While you may not realize it, the health of your trees and shrubs very much depends on pruning. Pruning your trees, shrubs, and even your perennial plants properly encourages healthy growth, promotes an aesthetically pleasing shape, helps avoid pests and disease, and more. So, if you are unsure of how to prune your trees and shrubs or are looking for some guidance, we are here to help! (Check out our tutorial video at the bottom of the page.)
Why Prune Shrubs and Trees?
There are many reasons one could come up with for why you should prune trees and shrubs. Here are some of the most important reasons for pruning shrubs and trees.
Encourages New Growth
Pruning trees and shrubs actually stimulates new growth. This is one reason why it is not good to prune your trees and shrubs in the fall because this sends signals to the plant to begin growing during a season when it should really be storing energy and preparing for dormancy. Pruning also has a major influence on flowering shrubs and fruit trees, stimulating blooming and fruit production.
Create an Aesthetically Pleasing Shape
Pruning is also very often done to influence the shape of a plant. All trees and shrubs can be pruned according to a desired shape, however, some can handle more extreme pruning/shaping than others, so be sure to know which type of tree or shrub you have and the extent to which it can handle being cut back.
Avoid Pests and Diseases
Pests and diseases are able to affect your trees and shrubs more easily in situations where there is a lack of circulation or dead branches that could harbor unwanted guests. Some branches naturally grow inward, and these branches should be pruned off to help encourage outward growth and to avoid the center of the tree becoming so dense with branches that airflow is restricted. If any branches on your trees or shrubs have died or broken off leaving a splintered break, this should also be pruned off to avoid pests or disease settling in and harming your tree further.
Eliminate Safety Risks
If there are any dead branches anywhere in your tree or shrub, not removing these can hinder the growth of new, healthy branches. These dead branches, depending on the size, could also pose a safety risk to any people below, could damage your home, or could cause damage to any other landscaping elements in the vicinity of your tree or shrub. Due to these reasons, dead branches should always be removed from a tree or shrub.
When To Prune Trees
Above we mentioned that fall is not the best time to prune trees since this stimulates growth when cold weather and dormancy are right around the corner. So, if you are wondering when to prune trees, it is best to prune them in the spring. Fruit trees are best pruned in early spring, and other trees such as maple trees, birch trees, or aspen trees are better pruned in late spring to early summer. In general, pruning trees is best done before new growth begins to emerge or before buds begin to set. If you prune after new growth has emerged or after buds have set, you are really just working against your tree by removing new growth that it has devoted energy to.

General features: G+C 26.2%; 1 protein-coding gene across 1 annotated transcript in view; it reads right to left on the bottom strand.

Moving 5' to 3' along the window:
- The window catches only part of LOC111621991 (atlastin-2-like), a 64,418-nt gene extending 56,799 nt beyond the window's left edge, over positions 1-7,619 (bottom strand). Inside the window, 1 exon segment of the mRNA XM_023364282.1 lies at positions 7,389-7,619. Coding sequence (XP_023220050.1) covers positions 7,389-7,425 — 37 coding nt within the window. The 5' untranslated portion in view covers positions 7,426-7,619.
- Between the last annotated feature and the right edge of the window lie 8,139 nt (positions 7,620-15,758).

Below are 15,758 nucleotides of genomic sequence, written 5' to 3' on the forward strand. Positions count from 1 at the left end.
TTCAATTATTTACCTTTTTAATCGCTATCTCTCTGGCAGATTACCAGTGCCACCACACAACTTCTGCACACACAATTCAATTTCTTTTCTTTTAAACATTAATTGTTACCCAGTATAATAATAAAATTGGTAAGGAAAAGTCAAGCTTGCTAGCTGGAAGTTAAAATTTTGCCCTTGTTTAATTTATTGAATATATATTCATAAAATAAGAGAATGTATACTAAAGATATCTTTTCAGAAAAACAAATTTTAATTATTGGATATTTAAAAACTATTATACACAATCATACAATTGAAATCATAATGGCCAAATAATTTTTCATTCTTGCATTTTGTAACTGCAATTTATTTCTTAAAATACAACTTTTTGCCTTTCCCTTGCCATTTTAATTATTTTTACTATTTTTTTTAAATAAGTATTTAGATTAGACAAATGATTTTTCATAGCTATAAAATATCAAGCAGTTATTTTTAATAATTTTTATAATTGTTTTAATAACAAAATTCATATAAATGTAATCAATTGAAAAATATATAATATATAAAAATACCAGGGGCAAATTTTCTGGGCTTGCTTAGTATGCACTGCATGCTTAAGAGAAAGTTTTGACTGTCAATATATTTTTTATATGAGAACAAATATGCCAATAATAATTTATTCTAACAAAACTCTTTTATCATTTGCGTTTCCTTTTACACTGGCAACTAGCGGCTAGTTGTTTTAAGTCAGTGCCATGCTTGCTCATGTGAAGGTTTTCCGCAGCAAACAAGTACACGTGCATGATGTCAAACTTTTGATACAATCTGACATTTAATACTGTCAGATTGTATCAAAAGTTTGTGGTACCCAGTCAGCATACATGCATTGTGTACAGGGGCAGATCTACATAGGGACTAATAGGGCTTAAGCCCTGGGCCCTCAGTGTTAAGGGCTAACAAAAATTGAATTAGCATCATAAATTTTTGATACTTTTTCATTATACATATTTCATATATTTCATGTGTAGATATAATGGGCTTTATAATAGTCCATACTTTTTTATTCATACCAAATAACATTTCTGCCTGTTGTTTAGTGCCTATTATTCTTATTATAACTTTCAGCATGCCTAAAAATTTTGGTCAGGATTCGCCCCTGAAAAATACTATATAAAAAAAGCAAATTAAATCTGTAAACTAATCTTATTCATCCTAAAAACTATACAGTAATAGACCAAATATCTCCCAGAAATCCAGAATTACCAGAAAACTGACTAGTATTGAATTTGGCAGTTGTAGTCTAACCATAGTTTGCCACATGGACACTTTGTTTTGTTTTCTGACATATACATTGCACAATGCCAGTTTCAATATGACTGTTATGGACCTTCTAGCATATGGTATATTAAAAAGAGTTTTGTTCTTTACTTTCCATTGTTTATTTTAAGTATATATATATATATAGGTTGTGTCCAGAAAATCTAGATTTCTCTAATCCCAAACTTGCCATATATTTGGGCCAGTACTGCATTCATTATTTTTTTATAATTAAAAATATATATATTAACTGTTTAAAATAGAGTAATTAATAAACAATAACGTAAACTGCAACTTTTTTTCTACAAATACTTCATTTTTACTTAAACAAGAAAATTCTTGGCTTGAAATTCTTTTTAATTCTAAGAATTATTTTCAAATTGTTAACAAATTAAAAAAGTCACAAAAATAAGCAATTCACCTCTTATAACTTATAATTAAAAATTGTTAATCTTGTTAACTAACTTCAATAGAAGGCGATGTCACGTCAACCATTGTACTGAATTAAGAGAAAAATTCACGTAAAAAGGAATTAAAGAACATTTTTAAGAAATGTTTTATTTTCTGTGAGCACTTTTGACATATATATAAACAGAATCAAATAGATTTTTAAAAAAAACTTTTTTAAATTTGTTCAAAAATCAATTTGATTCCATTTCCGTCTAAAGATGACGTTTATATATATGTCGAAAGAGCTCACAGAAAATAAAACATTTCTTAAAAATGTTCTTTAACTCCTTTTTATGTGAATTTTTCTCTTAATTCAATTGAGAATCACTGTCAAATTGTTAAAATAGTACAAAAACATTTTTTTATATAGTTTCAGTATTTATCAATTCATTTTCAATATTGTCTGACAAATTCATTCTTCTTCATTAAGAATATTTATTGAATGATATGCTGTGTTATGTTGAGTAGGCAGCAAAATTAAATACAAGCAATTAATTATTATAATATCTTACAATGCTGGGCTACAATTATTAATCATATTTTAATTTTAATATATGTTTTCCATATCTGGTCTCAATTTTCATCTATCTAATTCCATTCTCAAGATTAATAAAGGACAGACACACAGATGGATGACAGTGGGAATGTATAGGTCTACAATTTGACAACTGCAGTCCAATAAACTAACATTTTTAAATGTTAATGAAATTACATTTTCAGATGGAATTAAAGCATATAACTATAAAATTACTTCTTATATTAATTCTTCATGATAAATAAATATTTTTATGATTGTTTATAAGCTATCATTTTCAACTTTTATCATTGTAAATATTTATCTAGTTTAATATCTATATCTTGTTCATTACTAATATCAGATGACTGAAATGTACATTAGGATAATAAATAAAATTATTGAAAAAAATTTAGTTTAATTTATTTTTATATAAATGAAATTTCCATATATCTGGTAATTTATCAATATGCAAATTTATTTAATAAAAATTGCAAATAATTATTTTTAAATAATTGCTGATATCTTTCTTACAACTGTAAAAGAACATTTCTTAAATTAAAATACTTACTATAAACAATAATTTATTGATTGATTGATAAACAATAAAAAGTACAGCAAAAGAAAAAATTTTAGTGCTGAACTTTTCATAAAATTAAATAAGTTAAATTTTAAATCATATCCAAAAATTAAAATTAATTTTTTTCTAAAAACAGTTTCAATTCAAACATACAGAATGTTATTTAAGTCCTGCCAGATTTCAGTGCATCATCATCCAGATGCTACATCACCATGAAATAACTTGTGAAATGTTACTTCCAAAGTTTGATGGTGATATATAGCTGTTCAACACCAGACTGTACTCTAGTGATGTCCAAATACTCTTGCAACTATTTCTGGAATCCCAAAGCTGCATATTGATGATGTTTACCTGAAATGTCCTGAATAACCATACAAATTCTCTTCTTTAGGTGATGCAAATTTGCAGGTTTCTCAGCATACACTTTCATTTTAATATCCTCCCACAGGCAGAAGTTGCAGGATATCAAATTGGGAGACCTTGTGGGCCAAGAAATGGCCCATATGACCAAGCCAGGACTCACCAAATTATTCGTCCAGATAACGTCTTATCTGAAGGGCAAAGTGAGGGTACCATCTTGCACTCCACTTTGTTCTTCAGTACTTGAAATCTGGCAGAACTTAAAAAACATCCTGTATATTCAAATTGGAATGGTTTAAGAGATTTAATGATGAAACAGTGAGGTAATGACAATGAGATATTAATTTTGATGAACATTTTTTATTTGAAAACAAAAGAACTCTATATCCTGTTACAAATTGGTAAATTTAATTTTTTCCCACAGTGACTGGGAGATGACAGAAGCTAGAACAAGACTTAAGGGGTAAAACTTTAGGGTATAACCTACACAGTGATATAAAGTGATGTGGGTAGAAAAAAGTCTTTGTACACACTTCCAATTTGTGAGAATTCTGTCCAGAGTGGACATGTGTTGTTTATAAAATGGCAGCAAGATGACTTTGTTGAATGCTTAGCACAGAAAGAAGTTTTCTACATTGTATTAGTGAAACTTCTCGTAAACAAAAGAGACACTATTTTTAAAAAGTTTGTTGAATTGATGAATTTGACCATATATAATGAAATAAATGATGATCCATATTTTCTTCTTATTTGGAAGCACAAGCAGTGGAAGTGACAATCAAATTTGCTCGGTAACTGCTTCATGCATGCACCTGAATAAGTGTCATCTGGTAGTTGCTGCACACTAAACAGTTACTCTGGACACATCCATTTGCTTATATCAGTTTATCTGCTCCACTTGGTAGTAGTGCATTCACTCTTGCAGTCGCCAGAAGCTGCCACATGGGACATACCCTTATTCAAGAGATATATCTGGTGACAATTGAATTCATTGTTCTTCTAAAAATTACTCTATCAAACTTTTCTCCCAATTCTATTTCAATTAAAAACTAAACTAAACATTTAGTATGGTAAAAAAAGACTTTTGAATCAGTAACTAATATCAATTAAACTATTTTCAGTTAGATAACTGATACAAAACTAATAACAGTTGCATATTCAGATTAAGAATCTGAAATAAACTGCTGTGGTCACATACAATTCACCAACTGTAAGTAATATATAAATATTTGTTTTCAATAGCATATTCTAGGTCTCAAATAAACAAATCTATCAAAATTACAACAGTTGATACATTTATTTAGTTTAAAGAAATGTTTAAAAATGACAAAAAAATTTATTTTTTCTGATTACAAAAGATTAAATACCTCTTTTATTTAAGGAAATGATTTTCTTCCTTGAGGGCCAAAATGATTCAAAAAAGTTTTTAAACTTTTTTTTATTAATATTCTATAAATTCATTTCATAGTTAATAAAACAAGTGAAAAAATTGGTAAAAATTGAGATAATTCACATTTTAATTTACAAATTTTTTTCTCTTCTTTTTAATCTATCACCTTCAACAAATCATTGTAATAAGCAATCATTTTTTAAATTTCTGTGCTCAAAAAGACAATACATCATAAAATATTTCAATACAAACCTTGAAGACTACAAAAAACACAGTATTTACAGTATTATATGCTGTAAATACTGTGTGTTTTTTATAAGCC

Pruning Schedule for Trees:
Oak Trees: Late Winter/Early Spring
Apple Trees: Late Winter/Early Spring
Pines & Spruce Trees: Late Winter/Early Spring
Honey Locust Trees: Late Winter/Early Spring
Maple Trees: Late Spring/Early Summer
Birch & Aspen Trees: Late Spring/Early Summer
Juniper & Arborvitae: Late Spring/Early Summer
When To Prune Shrubs
Shrubs are also best pruned at the beginning of the growing season. Shrubs such as roses or hydrangeas should be pruned back in early spring. It is more important for shrubs like these to be pruned before new growth emerges. (If you would like more information on how to prune roses, check out our blog on How to Grow and Care for Roses.) Not every shrub requires the same care, though. For example, lilac bushes set their blooms for the following year almost immediately after they bloom, so if you prune them early in the spring or in fall, you will likely prune off all the buds and miss out on your beautiful and fragrant flowers until the next season. For this reason, it is best to prune lilac bushes in late spring or early summer as soon as it has finished blooming. This goes to show that it is important to do your research before pruning different types of trees and shrubs. If you are unsure of the pruning needs of any plants in your landscaping, feel free to let us know so we can help!
Pruning Schedule for Shrubs and Perennials:
Juniper & Arborvitae: Late Spring/Early Summer
Roses: Early Spring
Hydrangea: Early Spring
Lilac Bushes: Early Summer
Ornamental Grasses: Late Winter/Early Spring
How To Prune Trees
Depending on the tree you are pruning, this answer may vary slightly. However, in general, it is best to remember to have a reason for pruning a branch. Removing a branch that appears damaged, removing crossing or rubbing branches, removing branches to increase the height clearance of the tree, removing branches to thin out the interior of the tree, or removing branches to improve the structure of the tree are all good reasons, and there are plenty more. It is just best to avoid chopping off branches for no reason.